So a bunch of us were out to dinner when Ryan from IGN checks his phone and declares, “Huh. So I guess the Vita has an external battery pack.” Everyone in our little clan agreed that this was a great move. We all chimed in our differently worded agreements before about two seconds of solid silence. I broke this with the reality check, “People are gonna be pissed,” which was met with another chorus of agreements, this time muffled by the sounds of palms on everyone’s faces.
The amount of Vita hype from consumers and media alike is already a good sign for Vita; it’s months away from launch, but the general consensus in the gaming world is that things in the present are looking good. Some, however, have taken issue with the battery life being three to five hours.
But for any business, the future is as important as the present. Sony is looking to plant seeds for the future with this move. At a price point of $250 and launch titles that appeal to the masses and the niche gamers alike, the Vita will arrive on the scene as a serious competitor. The simple fact of the matter is that the Vita is a mother loving powerful machine. Systems that powerful need more — wait for it — power to operate. I mean cripes, the little bugger can run Killzone 3, and I just played the impressive-looking Uncharted: Golden Abyss last week. A battery to power that thing for much more than the three-to-five hours would add a noticeable amount to either the physical size/weight of it, or worse, add to the cost.
In this next round of handheld “wars,” it’s critical for Sony to do with Vita what it couldn’t do with PSP: take more of the market share. Higher system sales are crucial to getting the brand out there into more hands of both “hardcore” and “casual” gamers alike. I’m using a lot of “quotes” because I think some of these modern “labels” are “silly.” Nintendo knows this, and it’s why the company grabbed the 3DS price and dropped it like it wasn’t hot. The PSP was outselling 3DS week in and week out in Japan and, with the Vita due out at the end of this year, Nintendo knew it had to grab as much market share as possible before another portable gaming device arrived on the scene. The lack of an expensive battery strong enough to give something like the Vita longer life helps Sony keeps the cost low, and size just a bit smaller, both of which make the device more appealing to the modern consumer.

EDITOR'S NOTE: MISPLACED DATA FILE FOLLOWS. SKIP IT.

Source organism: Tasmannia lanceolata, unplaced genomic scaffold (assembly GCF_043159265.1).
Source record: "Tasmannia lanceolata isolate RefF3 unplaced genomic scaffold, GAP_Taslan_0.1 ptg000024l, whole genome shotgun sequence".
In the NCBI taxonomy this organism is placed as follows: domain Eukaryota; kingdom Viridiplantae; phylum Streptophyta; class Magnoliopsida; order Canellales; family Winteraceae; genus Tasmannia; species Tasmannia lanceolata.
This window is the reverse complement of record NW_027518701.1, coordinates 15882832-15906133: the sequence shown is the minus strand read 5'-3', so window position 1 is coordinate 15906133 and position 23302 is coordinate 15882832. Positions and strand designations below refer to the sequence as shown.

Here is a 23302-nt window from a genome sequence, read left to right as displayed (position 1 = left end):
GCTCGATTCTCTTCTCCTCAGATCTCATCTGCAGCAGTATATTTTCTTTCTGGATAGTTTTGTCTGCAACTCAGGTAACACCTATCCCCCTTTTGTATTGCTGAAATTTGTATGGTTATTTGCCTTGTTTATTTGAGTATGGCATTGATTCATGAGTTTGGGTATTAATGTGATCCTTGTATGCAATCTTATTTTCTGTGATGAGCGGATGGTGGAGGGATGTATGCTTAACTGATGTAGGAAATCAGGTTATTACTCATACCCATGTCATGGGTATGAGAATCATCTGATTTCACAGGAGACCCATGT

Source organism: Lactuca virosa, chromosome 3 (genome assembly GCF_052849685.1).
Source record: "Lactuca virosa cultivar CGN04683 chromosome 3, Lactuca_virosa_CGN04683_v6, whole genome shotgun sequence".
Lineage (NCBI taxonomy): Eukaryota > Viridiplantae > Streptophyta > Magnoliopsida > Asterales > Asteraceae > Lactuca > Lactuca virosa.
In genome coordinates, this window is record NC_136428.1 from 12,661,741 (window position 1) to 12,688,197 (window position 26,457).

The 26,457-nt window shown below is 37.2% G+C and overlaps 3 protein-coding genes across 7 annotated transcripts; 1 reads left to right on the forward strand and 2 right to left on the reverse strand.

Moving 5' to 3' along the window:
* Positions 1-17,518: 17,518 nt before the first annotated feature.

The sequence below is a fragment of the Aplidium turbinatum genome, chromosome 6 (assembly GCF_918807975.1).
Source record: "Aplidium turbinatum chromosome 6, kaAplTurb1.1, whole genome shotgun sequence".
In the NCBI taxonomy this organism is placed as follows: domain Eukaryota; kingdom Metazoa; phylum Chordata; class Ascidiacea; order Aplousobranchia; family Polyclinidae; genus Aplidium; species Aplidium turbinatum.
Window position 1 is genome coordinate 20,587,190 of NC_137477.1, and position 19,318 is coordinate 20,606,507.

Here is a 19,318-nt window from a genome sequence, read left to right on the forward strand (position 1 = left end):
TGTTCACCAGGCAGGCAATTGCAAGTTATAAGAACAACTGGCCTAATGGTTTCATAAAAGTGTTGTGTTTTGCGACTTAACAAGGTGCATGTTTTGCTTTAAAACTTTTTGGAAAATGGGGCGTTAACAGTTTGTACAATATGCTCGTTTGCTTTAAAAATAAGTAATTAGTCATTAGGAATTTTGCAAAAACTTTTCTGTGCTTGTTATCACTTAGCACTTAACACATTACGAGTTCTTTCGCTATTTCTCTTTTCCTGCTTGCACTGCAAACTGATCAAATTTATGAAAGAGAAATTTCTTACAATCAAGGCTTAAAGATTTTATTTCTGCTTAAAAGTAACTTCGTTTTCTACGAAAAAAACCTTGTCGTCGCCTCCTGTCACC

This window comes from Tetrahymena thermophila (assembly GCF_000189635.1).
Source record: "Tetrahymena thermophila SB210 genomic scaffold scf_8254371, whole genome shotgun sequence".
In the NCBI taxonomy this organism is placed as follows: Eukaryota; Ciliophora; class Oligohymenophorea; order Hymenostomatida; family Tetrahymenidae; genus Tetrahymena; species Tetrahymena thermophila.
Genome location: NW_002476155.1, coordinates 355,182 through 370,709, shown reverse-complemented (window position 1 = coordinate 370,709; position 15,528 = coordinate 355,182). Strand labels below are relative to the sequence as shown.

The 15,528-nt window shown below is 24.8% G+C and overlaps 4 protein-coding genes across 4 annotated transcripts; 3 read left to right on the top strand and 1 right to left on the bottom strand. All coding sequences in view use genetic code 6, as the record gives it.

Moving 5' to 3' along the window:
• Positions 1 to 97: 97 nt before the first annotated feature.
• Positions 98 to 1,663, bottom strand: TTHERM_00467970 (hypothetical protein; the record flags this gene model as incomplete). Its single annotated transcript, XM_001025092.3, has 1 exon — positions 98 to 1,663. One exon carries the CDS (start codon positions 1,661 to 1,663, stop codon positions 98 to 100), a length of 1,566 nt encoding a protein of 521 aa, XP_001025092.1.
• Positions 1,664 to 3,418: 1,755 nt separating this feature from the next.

Consider the netbook. It’s a trimmed-down laptop that has most of the key functions of such a computer. It’s a bit small in terms of keyboard and screen size, but it can do your emailing, downloading, music playing, word processing, video streaming, and other functions without a problem. You can get a decent one for less than $400. Those models do, however, usually come with a low-end processor, less RAM than a comparable laptop, lack of any disc drive, and other such snips; you won’t be playing Skyrim on the common netbook. But if you want a bighugelarge hard drive, longer-lasting battery, or other such boosts, they come at a cost. A CD/DVD drive might not be the newest technology in the world, but the parts aren’t free, the quality check department isn’t working pro bono, and bundling one with a computer comes at a cost, plain and simple. The same is true of most technologies, and that includes our gaming devices, which are becoming ever more computerlike with each passing year. The more features and more power you want, the more you’ve got to spend, and that’s just life.
I can understand the complaints, believe me. I commute to work by train for about an hour each way, during which I often like to play games. Then, at the school, if a class gets canceled or the schedule is rearranged for any number of possible reasons, I could end up with more free time on my hands. But dang, I won’t be able to play it on the way home if I play it too much on my breaks, so I’ll have to lug a charger too. Same thing when I fly from Japan to the states or Canada to visit family. Those are like 12-hour flights. So yeah, my lifestyle understands why lasting as little as three hours might be a bummer.
Thing of it is, it’s not a huge change from the present. The PSP 3000 has, what, like 4-6 hours of battery? I still find myself bringing a PSP charger with me on long bus rides and flights — sometimes the plug-in, sometimes the USB variety, but almost always something. I get by. I play games. I’m doing science. I’m still alive.
So all this comes together and the consumer now has options. The system is a low, market-friendly price for those who only want to pay $250. For the seriously high power that the Vita is packing, that with a four-hour battery is a fine deal. It seems like all I ever hear about from American gamers is that they play their handhelds mostly at home anyway, so it seems like a fine fit. Those who want longer battery life have the option to get out there and obtain it by doing what many gamers seem to feel is unthinkable: paying what something is actually worth.